From the outside, the startup world appears flush with opportunities. New companies are formed daily, raising huge sums of venture capital to take on the incumbents and put your company out of business. The game is massive and dynamic. So why do proven executives find it so hard to crack into the startup world?
The entrepreneurs founding these startups are by and large young and inexperienced business leaders. They may know technology, or markets, or strategy, but chances are they would never have qualified for a leadership position at your company, let alone have been your boss.
They favor doers over managers. There is almost a disdain for professionals and experience… it ties you to the past, not the future. They want “talent” not “executives”. They will take a “10X” engineer any day over an engineering manager.
And they are more comfortable with people who look, talk and act like them. Sh*t stirrers and glass breakers. There is little room for order and process in their “disruptive” world.
Add to the unconscious biases against women and minorities, a very real bias against age, and you see the problem. If they are successful they will need you, and people like you, to build the tracks and make the trains run, but for now, they are suspicious.
So how do you get into the game? First, it’s important to respect what makes startups so different. They are not businesses per se, not yet anyway. They are products or services, they are engineering or marketing, they are equity or debt, but they are not yet businesses. And they move quickly. Frankly, that is there primary competitive advantage. They travel light and fast.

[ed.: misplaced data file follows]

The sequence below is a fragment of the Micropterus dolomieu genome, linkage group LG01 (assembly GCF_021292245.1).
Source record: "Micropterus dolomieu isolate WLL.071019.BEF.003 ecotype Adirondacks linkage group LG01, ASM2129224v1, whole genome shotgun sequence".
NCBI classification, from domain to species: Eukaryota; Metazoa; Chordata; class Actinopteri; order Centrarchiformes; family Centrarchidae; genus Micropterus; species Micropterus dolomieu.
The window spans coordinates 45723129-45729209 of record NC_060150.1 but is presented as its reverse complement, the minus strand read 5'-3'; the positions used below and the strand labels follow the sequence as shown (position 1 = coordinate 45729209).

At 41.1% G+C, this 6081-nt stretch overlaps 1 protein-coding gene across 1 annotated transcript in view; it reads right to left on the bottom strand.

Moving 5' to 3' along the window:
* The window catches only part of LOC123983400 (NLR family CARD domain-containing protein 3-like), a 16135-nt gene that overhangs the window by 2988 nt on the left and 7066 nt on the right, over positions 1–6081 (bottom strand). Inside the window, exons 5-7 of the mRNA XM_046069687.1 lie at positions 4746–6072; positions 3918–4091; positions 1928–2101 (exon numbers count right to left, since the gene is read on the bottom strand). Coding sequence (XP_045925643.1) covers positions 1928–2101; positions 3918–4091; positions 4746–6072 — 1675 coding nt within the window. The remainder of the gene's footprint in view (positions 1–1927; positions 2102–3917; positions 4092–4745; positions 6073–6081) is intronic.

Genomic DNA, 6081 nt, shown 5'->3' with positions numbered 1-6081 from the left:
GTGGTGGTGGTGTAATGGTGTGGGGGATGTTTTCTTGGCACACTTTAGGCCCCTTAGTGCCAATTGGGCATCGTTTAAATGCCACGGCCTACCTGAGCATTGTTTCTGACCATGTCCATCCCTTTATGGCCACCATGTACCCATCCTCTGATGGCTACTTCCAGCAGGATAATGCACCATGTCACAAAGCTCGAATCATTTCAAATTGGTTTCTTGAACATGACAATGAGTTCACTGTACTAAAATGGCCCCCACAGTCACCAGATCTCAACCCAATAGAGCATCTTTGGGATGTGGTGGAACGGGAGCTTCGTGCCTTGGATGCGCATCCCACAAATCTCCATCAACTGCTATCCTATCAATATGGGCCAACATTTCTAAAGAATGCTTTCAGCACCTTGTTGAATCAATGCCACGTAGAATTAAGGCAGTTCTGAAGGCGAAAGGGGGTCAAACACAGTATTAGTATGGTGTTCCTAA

Process is seen as the antithesis of disruption-scale creativity. So you need to appreciate that management in a startup is not what is commonly viewed as management in a scaled operating company. Forget what they taught you in business school.
Large companies win by managing complicated organizations and processes to achieve results; startups win by taking leaps of faith and sticking the landing. When modern management techniques were invented in the early 20th Century, hierarchical leadership was the ideal. To translate the vision and ambitions of a leader or set of leaders down through the organization so even the lowliest production worker could contribute to success.
But in startups people are not the means of production, they are the means of creation. Minimally Invasive Management focuses on serving the creative talent by helping them set goals, resolve conflicts, communicate across functions and develop skills. A Minimally Invasive Manager is not the old boss; they are a new servant leader. Critical to success, but not the top of the food chain.
So where do you fit? First, look for opportunities where you can add value in the creation of the business, not simply the running of the company. Demonstrate that you are talent, not just a suit. Show them that you can operate lean and mean. That you have a passion for what they are doing and where they are going. And that you are willing to take a step back; in title, in compensation, in status, whatever; in order to take two steps forward after you prove yourself.